For all intents and purposes, it is not noteworthy to mention anything negative about any particular federation/organization, and/or how they choose or not choose to handle their affairs. It is also worth mentioning that most powerlifting federations are run by a sole-proprietor and are not of non-profit status. That distinct difference could play a vital role in how a competitive athlete could perceive the role of their given competitive sanctioning body. This is a brief summary of history in lieu to the current status of powerlifting and its most recent federations and organizations, as well as their direct role in the modern day athletes as a non-biased whole.

maliek today powerlifting

And Now

Powerlifting, to my knowledge, took its present structure in terms of genre/classification/standard by the early 2000s. As mentioned in the opening of this piece, the success of any federation/organization lies within its abilities to, as follows, “ensure transparency and uniformed governance of not only policy and procedure, and the standard of the competitive lifts within competition, but also the “policing” of its member athletes.”

It doesn't take a rocket scientist to quickly figure out that there are far more than three powerlifting federations, as there were once upon a time. So the modern competitive powerlifting and their coach(es) really need to do their diligence when it comes to the selection of where the given athlete will decide to ultimately compete. This could also be not just a single organization or federation, depending upon the given athlete's goals. There are an abundance of choices to compete, and it would be quite an extensive list to produce given that most federations offer quite similar competitive experiences, with only a few minor differences of detail, such as weigh-in standards, the use of specialty bars, monolift vs. no monolift, etc. However, also note that in some federations, making the choice to compete elsewhere could come at a cost. Hence, buyer beware.

So the million-dollar premise really is simple in the perspective of the athlete and the role that the federation/organization embarks upon the athlete's competitive success. That question is as follows:

“How is best to create a competitive standard of both policy and procedure that satisfies the athlete's quest for both enjoyment and the competitive spirit of athletics?"

It's quite simple, really. If an organization has bylaws, they should follow them, and allow the athletes to have an avenue to help the sport evolve. After all, it's the athletes who comprise the athletic standards governed towards them. Allow the collective athletes to have a role as they once had.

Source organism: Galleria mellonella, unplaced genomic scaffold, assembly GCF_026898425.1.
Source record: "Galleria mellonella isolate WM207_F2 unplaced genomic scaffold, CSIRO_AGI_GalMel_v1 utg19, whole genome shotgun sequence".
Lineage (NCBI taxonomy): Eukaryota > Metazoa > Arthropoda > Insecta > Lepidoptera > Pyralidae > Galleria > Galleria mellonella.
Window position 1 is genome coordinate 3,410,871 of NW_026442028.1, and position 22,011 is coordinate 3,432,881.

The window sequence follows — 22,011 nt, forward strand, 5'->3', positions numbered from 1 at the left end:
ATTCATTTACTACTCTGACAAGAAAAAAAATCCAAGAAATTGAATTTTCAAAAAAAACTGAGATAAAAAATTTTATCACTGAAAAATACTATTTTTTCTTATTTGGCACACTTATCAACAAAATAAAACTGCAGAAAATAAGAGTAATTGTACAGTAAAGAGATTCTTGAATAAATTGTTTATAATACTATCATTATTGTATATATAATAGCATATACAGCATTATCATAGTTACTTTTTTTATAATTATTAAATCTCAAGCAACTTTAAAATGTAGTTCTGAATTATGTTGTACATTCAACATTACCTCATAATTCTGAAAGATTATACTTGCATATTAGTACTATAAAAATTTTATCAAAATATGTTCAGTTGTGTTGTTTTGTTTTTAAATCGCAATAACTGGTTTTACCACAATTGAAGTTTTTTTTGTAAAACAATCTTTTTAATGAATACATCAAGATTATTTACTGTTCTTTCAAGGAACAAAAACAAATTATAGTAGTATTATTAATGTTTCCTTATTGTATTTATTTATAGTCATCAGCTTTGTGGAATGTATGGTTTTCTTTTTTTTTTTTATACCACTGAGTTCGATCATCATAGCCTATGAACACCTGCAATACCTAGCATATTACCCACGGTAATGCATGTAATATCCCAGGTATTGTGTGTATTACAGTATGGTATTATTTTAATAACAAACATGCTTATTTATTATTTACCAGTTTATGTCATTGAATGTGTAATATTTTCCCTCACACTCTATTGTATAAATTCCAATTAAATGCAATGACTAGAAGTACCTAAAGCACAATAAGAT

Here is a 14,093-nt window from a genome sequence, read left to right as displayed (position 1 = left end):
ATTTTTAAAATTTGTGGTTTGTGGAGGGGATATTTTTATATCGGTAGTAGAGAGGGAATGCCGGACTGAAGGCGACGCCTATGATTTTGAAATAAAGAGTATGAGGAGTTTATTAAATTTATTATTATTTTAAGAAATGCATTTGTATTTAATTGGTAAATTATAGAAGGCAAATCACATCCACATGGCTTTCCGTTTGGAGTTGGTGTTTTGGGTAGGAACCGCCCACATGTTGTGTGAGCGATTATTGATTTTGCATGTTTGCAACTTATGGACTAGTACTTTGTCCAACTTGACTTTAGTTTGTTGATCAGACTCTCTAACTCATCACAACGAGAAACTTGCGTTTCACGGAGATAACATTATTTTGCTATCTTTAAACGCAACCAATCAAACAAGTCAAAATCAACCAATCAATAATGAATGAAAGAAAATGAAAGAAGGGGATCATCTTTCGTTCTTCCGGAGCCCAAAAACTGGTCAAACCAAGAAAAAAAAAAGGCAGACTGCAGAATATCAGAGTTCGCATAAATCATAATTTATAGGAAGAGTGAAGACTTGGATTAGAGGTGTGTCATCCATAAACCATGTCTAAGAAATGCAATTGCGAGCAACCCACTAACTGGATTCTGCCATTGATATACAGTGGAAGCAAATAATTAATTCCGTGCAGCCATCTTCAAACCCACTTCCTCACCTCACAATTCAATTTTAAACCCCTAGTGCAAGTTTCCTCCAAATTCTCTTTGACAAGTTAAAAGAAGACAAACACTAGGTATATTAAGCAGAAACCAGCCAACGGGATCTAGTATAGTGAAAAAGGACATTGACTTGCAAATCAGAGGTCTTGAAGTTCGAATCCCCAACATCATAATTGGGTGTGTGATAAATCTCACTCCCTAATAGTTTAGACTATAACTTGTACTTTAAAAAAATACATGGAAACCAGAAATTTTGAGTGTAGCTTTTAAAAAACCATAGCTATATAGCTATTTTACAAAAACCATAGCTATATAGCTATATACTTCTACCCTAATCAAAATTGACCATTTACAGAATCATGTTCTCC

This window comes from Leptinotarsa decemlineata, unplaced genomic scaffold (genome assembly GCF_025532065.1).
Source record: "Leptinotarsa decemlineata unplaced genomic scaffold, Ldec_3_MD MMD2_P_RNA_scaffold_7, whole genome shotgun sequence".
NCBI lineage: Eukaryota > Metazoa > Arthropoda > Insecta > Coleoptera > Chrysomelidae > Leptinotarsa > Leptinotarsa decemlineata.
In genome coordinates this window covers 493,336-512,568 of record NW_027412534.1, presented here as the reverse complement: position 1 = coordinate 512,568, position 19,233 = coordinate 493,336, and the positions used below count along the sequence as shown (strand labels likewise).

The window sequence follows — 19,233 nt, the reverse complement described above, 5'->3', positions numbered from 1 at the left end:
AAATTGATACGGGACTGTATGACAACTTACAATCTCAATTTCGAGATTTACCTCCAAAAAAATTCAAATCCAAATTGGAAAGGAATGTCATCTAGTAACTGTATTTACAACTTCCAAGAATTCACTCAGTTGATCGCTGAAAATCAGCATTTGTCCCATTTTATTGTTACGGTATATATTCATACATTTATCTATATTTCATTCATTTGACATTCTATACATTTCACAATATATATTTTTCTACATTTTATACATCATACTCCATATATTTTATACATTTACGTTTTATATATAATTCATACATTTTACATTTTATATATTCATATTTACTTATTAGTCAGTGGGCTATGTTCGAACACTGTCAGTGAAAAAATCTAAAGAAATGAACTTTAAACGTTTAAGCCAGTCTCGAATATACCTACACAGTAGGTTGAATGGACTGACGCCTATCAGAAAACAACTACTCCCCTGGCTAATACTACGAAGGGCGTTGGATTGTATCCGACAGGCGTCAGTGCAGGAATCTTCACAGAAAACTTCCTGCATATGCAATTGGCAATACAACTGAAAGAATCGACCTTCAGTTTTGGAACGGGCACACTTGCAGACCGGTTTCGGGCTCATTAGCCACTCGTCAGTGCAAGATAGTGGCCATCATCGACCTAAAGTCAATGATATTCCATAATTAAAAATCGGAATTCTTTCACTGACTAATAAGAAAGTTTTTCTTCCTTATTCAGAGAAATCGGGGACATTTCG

A good way for athletes to get active and to help establish a standard as mentioned above is to find ways to become active in a federation, or multiple federations, and to learn how they function internally. Become a positive voice within that competitive environment. This could be as simple as providing meet day help, becoming a referee, and/or simply providing input to those in charge of a given federation. This can accomplish something as simple as allowing those in charge to gather a pulse as to what the athletes want or need.

If the organization believes that they need to “level the playing field,” then do so in a way that ensures that every athlete is competing by the same standards of provisions. If the organization believes in holding professional events to showcase the best athletes hands down, then make it an experience that will make others follow and create a true sense of unparalleled competition that will give the upcoming athletes something to aspire to.

Lastly, and this one is important, if there multiple federations—and yes, they all have their niche—then at least adhere to a standard rulebook of competition. A squat is a squat is a squat. Depth is depth and a white light is a white light. Whether you want to walk it out or not is up to the athlete, but a standard of competition is huge when you are updating registers that are compiling data of some the strongest feats of regulated strength.

It's simple. Lock your presses. Keep the shoulders and knees locked on the pull. And if you can't find adequate judges then that is on the federation to fix. It only negates the quality of the product if the federation doesn't do so. This is my take on the role of the organization in the eyes of the athlete.